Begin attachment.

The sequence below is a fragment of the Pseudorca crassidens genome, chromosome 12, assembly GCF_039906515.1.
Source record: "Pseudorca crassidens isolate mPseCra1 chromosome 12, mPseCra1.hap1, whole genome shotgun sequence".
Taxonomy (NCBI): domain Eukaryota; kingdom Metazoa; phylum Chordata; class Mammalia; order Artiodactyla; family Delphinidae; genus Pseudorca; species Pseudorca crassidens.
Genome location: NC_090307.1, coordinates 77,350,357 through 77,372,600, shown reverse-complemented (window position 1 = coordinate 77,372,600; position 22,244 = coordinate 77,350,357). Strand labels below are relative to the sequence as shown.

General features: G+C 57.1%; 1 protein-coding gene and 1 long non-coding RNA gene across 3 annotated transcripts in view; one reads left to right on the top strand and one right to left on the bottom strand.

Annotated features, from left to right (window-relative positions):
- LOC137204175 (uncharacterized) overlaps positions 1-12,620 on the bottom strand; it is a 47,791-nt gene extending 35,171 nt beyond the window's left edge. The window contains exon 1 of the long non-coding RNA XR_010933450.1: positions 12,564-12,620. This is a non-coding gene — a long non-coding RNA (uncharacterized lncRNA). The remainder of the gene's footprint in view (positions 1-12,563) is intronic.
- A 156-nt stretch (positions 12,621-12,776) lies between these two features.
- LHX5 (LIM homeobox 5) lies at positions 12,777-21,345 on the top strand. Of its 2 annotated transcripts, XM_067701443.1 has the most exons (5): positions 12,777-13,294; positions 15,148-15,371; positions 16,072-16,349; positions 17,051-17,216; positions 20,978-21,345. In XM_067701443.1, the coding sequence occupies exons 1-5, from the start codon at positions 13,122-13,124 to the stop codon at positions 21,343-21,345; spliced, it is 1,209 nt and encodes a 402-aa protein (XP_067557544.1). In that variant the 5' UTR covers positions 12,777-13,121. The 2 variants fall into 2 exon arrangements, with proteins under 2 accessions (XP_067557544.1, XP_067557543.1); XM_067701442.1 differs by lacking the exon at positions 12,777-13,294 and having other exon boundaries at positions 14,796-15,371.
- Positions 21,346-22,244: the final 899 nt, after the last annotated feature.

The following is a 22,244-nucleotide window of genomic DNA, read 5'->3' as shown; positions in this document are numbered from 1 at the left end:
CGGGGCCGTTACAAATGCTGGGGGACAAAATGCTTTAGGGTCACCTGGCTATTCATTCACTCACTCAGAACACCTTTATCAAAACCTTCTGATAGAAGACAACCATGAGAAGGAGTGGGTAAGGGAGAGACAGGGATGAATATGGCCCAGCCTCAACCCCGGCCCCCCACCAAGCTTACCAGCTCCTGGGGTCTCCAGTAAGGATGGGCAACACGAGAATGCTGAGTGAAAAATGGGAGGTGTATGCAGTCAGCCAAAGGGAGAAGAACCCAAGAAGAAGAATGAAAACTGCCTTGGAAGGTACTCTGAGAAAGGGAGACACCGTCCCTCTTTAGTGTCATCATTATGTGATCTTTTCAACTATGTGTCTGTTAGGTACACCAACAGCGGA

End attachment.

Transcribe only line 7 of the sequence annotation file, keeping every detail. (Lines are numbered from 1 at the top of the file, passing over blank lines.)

- LOC137204175 (uncharacterized) overlaps positions 1-12,620 on the bottom strand; it is a 47,791-nt gene extending 35,171 nt beyond the window's left edge. The window contains exon 1 of the long non-coding RNA XR_010933450.1: positions 12,564-12,620. This is a non-coding gene — a long non-coding RNA (uncharacterized lncRNA). The remainder of the gene's footprint in view (positions 1-12,563) is intronic.